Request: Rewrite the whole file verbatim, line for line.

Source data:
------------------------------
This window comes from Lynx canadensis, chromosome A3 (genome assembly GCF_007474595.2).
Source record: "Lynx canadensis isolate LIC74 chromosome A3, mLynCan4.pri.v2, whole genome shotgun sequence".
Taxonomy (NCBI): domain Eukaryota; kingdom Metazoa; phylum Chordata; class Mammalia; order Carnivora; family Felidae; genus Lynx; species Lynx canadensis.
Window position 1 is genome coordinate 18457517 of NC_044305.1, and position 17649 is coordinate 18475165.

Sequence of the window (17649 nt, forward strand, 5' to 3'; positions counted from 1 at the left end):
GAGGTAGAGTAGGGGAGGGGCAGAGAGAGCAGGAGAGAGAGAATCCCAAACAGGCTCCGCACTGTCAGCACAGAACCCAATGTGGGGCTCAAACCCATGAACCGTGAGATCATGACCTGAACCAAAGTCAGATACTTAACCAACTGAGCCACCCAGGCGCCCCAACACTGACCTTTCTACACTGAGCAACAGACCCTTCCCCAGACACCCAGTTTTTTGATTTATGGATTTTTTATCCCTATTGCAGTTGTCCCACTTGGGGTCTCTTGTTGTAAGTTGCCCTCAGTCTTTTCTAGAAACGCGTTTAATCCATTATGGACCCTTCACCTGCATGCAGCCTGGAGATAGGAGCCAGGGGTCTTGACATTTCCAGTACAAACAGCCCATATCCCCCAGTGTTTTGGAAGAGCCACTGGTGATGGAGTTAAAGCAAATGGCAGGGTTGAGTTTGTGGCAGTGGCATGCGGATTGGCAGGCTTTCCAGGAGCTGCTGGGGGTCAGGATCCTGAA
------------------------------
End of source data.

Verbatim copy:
This window comes from Lynx canadensis, chromosome A3 (genome assembly GCF_007474595.2).
Source record: "Lynx canadensis isolate LIC74 chromosome A3, mLynCan4.pri.v2, whole genome shotgun sequence".
Taxonomy (NCBI): domain Eukaryota; kingdom Metazoa; phylum Chordata; class Mammalia; order Carnivora; family Felidae; genus Lynx; species Lynx canadensis.
Window position 1 is genome coordinate 18457517 of NC_044305.1, and position 17649 is coordinate 18475165.

Sequence of the window (17649 nt, forward strand, 5' to 3'; positions counted from 1 at the left end):
GAGGTAGAGTAGGGGAGGGGCAGAGAGAGCAGGAGAGAGAGAATCCCAAACAGGCTCCGCACTGTCAGCACAGAACCCAATGTGGGGCTCAAACCCATGAACCGTGAGATCATGACCTGAACCAAAGTCAGATACTTAACCAACTGAGCCACCCAGGCGCCCCAACACTGACCTTTCTACACTGAGCAACAGACCCTTCCCCAGACACCCAGTTTTTTGATTTATGGATTTTTTATCCCTATTGCAGTTGTCCCACTTGGGGTCTCTTGTTGTAAGTTGCCCTCAGTCTTTTCTAGAAACGCGTTTAATCCATTATGGACCCTTCACCTGCATGCAGCCTGGAGATAGGAGCCAGGGGTCTTGACATTTCCAGTACAAACAGCCCATATCCCCCAGTGTTTTGGAAGAGCCACTGGTGATGGAGTTAAAGCAAATGGCAGGGTTGAGTTTGTGGCAGTGGCATGCGGATTGGCAGGCTTTCCAGGAGCTGCTGGGGGTCAGGATCCTGAA